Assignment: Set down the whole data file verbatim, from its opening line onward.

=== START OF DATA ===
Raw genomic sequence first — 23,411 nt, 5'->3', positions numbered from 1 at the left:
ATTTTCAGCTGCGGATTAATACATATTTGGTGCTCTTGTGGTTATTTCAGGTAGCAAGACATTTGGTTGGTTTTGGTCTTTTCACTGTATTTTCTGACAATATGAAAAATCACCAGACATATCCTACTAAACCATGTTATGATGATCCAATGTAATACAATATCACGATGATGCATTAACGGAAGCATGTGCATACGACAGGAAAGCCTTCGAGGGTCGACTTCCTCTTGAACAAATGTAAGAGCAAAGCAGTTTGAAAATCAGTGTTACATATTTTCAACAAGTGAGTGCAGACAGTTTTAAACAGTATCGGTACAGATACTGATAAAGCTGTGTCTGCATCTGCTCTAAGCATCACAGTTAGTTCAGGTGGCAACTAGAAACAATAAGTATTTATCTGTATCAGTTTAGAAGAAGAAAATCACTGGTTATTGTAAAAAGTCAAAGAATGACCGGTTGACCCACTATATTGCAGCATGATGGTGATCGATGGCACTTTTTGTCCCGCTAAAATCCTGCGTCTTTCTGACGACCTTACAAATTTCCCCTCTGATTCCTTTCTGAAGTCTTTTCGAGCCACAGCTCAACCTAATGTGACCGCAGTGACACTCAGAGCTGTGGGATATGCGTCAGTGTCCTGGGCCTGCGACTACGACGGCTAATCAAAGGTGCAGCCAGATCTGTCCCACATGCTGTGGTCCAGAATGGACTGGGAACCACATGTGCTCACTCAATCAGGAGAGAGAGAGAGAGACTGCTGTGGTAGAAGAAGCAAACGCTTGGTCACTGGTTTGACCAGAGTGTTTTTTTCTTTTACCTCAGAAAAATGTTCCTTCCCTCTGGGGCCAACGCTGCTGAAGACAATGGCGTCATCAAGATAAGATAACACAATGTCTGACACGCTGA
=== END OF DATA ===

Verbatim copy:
Raw genomic sequence first — 23,411 nt, 5'->3', positions numbered from 1 at the left:
ATTTTCAGCTGCGGATTAATACATATTTGGTGCTCTTGTGGTTATTTCAGGTAGCAAGACATTTGGTTGGTTTTGGTCTTTTCACTGTATTTTCTGACAATATGAAAAATCACCAGACATATCCTACTAAACCATGTTATGATGATCCAATGTAATACAATATCACGATGATGCATTAACGGAAGCATGTGCATACGACAGGAAAGCCTTCGAGGGTCGACTTCCTCTTGAACAAATGTAAGAGCAAAGCAGTTTGAAAATCAGTGTTACATATTTTCAACAAGTGAGTGCAGACAGTTTTAAACAGTATCGGTACAGATACTGATAAAGCTGTGTCTGCATCTGCTCTAAGCATCACAGTTAGTTCAGGTGGCAACTAGAAACAATAAGTATTTATCTGTATCAGTTTAGAAGAAGAAAATCACTGGTTATTGTAAAAAGTCAAAGAATGACCGGTTGACCCACTATATTGCAGCATGATGGTGATCGATGGCACTTTTTGTCCCGCTAAAATCCTGCGTCTTTCTGACGACCTTACAAATTTCCCCTCTGATTCCTTTCTGAAGTCTTTTCGAGCCACAGCTCAACCTAATGTGACCGCAGTGACACTCAGAGCTGTGGGATATGCGTCAGTGTCCTGGGCCTGCGACTACGACGGCTAATCAAAGGTGCAGCCAGATCTGTCCCACATGCTGTGGTCCAGAATGGACTGGGAACCACATGTGCTCACTCAATCAGGAGAGAGAGAGAGAGACTGCTGTGGTAGAAGAAGCAAACGCTTGGTCACTGGTTTGACCAGAGTGTTTTTTTCTTTTACCTCAGAAAAATGTTCCTTCCCTCTGGGGCCAACGCTGCTGAAGACAATGGCGTCATCAAGATAAGATAACACAATGTCTGACACGCTGA